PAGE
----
Russia-born Rybakina steps up title charge into Wimbledon last four | Wimbledon


There may be no tennis players representing Russia allowed on the courts of the All England Club this year but that has not stopped the most promising Russia-born prospect of the new generation from flourishing on the grass and piecing together the best tournament of her young career .

Down a set and under pressure against an inspired opponent, Elena Rybakina shrugged off her early nerves and recovered to bulldoze her way into her first grand slam semi-final, defeating Alja Tomljanovic 4-6, 6-2, 6-3.

By breaking new ground at Wimbledon, Rybakina, the 17th seed, is the first Kazakh woman or man in history to reach a grand slam semi-final. As she took it all in, her victory for her was described multiple times by the on-court interviewer as “a huge day for you and country.” It is a little more complicated than that.

Rybakina was born in Russia and represented her home country throughout her childhood. But like many Russian players before her, despite reaching a junior career high of No 3 she did not receive help from the Russian Federation. As her family de ella shouldered the significant costs of her career de ella, they considered college and alternative paths.

That uncertainty was quashed after receiving an offer from Kazakhstan to represent the country in exchange for financial support and access to their growing training facilities. In 2018, aged 19, she made the change. “I think it was very good timing because they were looking for the player. I was looking for some help. They believed in me. So I think it was a very good combination. We just find each other,” she said on Wednesday.

Elena Rybakina stretches for a return during her victory over Ajla Tomljanovic. Photograph: Tom Jenkins/The Guardian

Since 2007, Kazakhstan, an oil-rich nation in Central Asia that borders Russia and China, has focused on building itself into a prominent tennis nation, and varnishing its global reputation in the process, by importing Russian players to compete for them. Their actions have been spearheaded by Bulat Utemuratov, a billionaire and president of the Kazakhstan Tennis Federation, who previously advised the former Kazakh President Nursultan Nazarbayev. Utermuratov was mentioned during a Parliamentary debate on Kazakhstan anti-corruption sanctions in February.

This is already the second generation of Russia-born Kazakh players and Kazakhstan has become an increasingly visible presence on both men’s and women’s tours. Rybakina, Yulia Putintseva and men’s player Alexander Bublik are all inside the top 50. Kazakhstan now hosts ATP and WTA 250 tournaments each year.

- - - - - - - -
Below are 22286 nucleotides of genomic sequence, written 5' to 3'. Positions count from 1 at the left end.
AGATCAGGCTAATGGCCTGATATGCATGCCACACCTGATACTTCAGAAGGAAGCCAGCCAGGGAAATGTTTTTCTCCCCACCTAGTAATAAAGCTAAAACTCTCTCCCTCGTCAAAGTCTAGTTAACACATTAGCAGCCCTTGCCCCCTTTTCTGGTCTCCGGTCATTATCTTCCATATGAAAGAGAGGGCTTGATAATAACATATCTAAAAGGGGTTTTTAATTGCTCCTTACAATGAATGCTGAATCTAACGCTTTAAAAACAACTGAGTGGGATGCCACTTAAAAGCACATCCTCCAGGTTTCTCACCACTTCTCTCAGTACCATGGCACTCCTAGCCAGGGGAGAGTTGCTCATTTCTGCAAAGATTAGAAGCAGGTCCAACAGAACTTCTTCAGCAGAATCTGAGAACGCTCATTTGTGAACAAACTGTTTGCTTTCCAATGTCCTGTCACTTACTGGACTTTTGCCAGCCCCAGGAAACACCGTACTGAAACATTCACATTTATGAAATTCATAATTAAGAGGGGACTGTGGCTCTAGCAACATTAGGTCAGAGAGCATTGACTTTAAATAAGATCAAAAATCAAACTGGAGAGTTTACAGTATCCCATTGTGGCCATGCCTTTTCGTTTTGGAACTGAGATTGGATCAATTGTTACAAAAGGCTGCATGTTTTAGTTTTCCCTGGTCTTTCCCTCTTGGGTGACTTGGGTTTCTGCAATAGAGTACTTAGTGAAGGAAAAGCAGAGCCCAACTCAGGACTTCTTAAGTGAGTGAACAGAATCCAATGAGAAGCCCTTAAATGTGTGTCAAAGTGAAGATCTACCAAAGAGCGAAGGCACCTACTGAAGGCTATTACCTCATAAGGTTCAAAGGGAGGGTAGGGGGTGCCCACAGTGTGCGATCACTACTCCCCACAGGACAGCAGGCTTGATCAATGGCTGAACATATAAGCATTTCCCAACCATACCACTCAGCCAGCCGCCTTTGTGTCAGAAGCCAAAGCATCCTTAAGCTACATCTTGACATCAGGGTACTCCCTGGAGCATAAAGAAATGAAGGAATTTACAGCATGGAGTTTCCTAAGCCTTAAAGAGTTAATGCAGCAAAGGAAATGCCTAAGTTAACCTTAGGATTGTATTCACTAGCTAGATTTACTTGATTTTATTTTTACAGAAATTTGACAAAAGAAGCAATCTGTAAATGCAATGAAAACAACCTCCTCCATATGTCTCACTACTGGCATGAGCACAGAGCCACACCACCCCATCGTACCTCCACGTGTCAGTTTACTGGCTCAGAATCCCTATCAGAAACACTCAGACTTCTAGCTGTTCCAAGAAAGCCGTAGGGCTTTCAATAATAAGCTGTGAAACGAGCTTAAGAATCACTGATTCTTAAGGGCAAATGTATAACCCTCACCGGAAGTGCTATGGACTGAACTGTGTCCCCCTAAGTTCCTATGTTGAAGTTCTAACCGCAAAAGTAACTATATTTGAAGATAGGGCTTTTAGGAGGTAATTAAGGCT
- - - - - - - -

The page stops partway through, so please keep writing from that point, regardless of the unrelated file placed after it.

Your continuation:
Among many things, it shows the fluidity of identity in professional tennis. Tennis players are individual athletes who play for themselves and on-court success is often the ultimate priority. Rybakina’s opponent, Tomljanovic, also changed her nationality from her, opting to represent Australia from 2014 after previously representing Croatia.

“It’s tough question,” the 23-year-old Rybakina said on how she views her nationality. “I was born in Russia, but of course I am representing Kazakhstan. It’s already a long journey for me. I was playing Olympics, Fed Cup before. I got so much help and support. I’m feeling just the support of the people and very happy to represent Kazakhstan because I think I’m also bringing some results, which are very good for the sport in Kazakhstan. For me it’s tough question just to say exactly what I feel.”

As Rybakina bulldozes the Wimbledon draw, other Russians have spent the past 10 days on holiday or at home. Asked how she received the news of their bans by Wimbledon in response to Russia’s invasion of Ukraine, Rybakina was rueful:

“When I heard this, this is not something you want to hear because we are playing sport. Everybody wants to compete. They were not choosing where they were born. Of course, I feel it for them because everybody wants to compete at the biggest tournament, at Wimbledon.” said Rybakina. In response to a question about Ukraine, she concluded by wishing for the end to the war.

Rybakina had previously reached one grand slam quarter-final, beating Serena Williams in the fourth round at the French Open last year. Although the pandemic halted her fast rise up the rankings, a major grand slam run was inevitable for a player with such an enormous serve and destructive groundstrokes.

After trailing by a set, Rybakina produced a supreme serving exhibition for the remainder of the match while overpowering Tomljanovic from the baseline. Rybakina finished with 15 aces, averaging 109 mph behind her first serve as she flew to her first grand slam semi-final of many of her.


www.theguardian.com

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George Holan

George Holan is chief editor at Plainsmen Post and has articles published in many notable publications in the last decade.

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